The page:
Development of the Tile Industry in America
Although plain, undecorated ceramic tiles were traditionally a common flooring material in many parts of the Americas, especially in Latin and South America, ceramic floor and roof tiles were probably not made in the North American Colonies until the late-16th or early-17th century. It was, however, in the Victorian era that ceramic tile flooring first became so prevalent in the United States. The production of decorative tiles in America began about 1870 and flourished until about 1930.
Like so many architectural fashions of the day, the popularity of ceramic tile floors in America was greatly influenced by the noted architect and critic, Andrew Jackson Downing. In his book The Architecture of Country Houses, published in 1850, Downing recommended encaustic floor tiles for residential use because of their practicality, especially in vestibules and entrance halls.
The 1876 Philadelphia Centennial Exposition, with its European and even a few American exhibits of decorative floor tile, was a major factor in popularizing ceramic tile floors in the U.S. Initially, most ceramic tiles-other than purely utilitarian floor tiles-were imported from England, and their relatively high cost meant that only wealthy Americans could afford them. However, when English tile companies realized the potential for profitable export, they soon established agents in major U.S. cities to handle their American business. The English near monopoly actually stimulated the growth of the U.S. tile industry in the 1870s resulting in sharply decreased English imports by 1890.
The location of potteries and ceramic tile factories is dependent upon the ready availability of suitable ball clay (clay that balled or held together), kaolin (a white clay used as a filler or extender), and feldspar (a crystalline mineral), and an accessible market. Since the cost of shipping the manufactured products tended to restrict profitable sales to limited areas, this usually determined whether a factory would succeed. Although the United States Pottery in Bennington, Vermont, is known to have made encaustic tiles as early as 1853, the Pittsburgh Encaustic Tile Company (later the Star Encaustic Tiling Company), was the first successful American tile company, and is generally considered the first to manufacture ceramic tile in the U.S. on a commercial basis beginning in 1876.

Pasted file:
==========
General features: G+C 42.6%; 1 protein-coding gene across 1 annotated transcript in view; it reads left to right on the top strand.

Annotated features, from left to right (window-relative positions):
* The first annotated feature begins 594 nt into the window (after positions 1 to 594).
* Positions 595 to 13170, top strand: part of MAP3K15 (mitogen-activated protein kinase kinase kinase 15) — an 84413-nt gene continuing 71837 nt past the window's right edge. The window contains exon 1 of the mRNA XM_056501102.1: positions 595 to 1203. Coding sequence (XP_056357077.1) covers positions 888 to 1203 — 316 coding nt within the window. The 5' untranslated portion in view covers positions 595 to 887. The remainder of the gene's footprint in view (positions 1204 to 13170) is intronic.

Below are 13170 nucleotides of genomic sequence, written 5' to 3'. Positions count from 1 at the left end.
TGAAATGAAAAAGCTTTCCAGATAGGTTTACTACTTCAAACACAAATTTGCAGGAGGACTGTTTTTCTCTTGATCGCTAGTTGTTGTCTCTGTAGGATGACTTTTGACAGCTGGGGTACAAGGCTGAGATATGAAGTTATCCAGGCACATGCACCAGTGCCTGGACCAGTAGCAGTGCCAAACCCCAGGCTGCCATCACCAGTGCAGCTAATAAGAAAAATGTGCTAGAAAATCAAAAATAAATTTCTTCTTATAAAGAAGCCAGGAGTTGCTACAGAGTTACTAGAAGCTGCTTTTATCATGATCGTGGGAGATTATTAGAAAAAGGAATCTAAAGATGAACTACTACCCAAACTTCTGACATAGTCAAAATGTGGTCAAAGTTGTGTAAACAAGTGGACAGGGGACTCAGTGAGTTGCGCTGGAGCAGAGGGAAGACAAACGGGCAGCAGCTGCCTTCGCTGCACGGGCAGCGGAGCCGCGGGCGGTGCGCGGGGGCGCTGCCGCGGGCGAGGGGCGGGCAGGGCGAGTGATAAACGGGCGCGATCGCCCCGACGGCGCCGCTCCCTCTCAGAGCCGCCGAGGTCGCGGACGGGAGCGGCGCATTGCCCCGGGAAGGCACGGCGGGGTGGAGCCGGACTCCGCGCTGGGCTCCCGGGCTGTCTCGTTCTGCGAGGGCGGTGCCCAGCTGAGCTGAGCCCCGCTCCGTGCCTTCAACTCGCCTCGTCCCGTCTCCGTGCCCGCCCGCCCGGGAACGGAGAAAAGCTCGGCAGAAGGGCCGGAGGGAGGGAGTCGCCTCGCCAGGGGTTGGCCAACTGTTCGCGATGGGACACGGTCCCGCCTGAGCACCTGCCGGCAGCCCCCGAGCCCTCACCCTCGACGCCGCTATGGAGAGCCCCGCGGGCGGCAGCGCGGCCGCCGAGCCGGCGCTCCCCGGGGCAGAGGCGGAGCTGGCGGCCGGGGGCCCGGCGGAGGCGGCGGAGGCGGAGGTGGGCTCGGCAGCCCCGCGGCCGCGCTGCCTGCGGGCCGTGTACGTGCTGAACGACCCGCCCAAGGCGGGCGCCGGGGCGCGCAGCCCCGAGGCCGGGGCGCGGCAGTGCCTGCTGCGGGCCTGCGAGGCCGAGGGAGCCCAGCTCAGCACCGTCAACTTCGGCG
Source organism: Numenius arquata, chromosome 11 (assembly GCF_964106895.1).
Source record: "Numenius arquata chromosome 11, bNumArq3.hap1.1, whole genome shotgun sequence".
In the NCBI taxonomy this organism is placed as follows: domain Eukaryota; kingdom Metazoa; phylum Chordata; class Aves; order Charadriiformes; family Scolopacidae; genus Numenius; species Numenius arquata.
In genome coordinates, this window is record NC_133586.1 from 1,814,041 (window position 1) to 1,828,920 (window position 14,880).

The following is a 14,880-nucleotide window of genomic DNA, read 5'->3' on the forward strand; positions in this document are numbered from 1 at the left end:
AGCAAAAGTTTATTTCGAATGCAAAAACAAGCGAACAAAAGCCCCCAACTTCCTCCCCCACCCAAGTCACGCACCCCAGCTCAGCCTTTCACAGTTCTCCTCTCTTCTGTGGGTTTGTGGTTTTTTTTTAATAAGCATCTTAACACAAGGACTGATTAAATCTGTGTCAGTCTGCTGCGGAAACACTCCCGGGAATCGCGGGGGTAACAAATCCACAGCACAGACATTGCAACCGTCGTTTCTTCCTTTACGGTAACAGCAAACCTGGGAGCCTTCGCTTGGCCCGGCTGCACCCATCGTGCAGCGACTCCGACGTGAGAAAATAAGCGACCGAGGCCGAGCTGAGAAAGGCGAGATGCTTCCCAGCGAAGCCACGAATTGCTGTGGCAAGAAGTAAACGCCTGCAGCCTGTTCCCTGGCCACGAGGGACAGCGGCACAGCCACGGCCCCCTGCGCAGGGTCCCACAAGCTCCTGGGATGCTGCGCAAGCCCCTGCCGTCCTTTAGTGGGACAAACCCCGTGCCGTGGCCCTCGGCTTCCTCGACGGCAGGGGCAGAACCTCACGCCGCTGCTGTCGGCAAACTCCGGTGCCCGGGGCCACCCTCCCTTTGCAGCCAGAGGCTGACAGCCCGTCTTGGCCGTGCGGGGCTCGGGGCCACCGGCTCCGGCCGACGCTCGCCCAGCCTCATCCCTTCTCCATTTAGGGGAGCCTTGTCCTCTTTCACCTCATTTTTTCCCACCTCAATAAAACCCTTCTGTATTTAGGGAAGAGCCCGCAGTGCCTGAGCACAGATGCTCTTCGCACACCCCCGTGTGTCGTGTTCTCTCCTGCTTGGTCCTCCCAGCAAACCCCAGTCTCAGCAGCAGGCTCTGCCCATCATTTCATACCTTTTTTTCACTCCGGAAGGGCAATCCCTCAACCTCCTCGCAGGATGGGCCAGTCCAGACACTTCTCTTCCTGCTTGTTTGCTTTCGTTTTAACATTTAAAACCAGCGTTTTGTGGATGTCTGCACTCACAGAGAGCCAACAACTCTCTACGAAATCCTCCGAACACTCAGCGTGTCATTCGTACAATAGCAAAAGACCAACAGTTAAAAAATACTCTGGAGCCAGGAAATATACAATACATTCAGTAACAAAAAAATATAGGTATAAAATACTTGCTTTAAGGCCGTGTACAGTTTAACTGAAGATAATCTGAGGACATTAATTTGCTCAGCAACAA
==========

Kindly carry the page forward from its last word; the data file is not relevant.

At least 25 ceramic tile companies were founded in the United States between 1876 and 1894. In the East, several notable tile firms that were established in this period flourished in the Boston area, such as the Chelsea Keramic Art Works, the Low Art Tile Works, and the Grueby Faience Company. Other East Coast companies organized in the late-19th and early-20th century included the International Tile & Trim Company, in Brooklyn, New York; the Trent Tile Company, Providential Tile Company, Mueller Mosaic Tile Company, and the Maywood Tile Company, all in New Jersey; and the Moravian Pottery and Tile Works in Doylestown, Pennsylvania.
Many factories were also established in the Midwest-in Indiana, Michigan, and, especially, in Ohio. In the last quarter of the 19th century, the town of Zanesville, Ohio, was the largest center for pottery and tile-making in the world. Some of the factories in Zanesville included: Ohio Encaustic Tile Company; Mosaic Tile Company; Zanesville Majolica Company; and J.B. Owens Pottery, later to become the Empire Floor and Wall Tile Company. The American Encaustic Tiling Company, established in 1876, was one of the first, and most successful manufacturers in Zanesville. In the early 1930s it was the largest tile company in the world, producing large quantities of floor tile, plain and ornamental wall tile, and art tile until it closed about 1935, as a result of the Depression. The United States Encaustic Tile Company, Indianapolis, Indiana; Rookwood Pottery, Cincinnati, Ohio; Cambridge Art Tile Works, Covington, Kentucky; and Pewabic Pottery, Detroit, Michigan, were some of the other well-known potteries in the Midwest.
Around the turn of the century, the industry began to expand as tilemakers moved West and established potteries there. Joseph Kirkham started the ceramic tile industry on the West Coast in 1900 when he set up the Pacific Art Tile Company in Tropico, California, after his company in Ohio was destroyed by fire. In 1904 the company became the Western Art Tile Company, surviving for five years until it went out of business in 1909. During the early-20th century, other companies were founded in Southern California, in and around Los Angeles. Batchelder & Brown, in particular, of Pasadena (later Batchelder-Wilson in Los Angeles), was well-known for its Arts and Crafts-style tiles in the teens and 1920s. By the early 1940s California had become one of the leading producers of tile, especially faience, in the U.S.
Ceramic engineers, potters and artists not only moved frequently from one pottery to another, but often struck out on their own and established new factories when dissatisfied with a former employer. Also, it was not uncommon for one company to reuse a defunct factory or purchase another pottery business, change the name and increase the product line. As a result, many of the companies in existence today are descendants of the early pioneering firms.
Image source: Ephemeral New York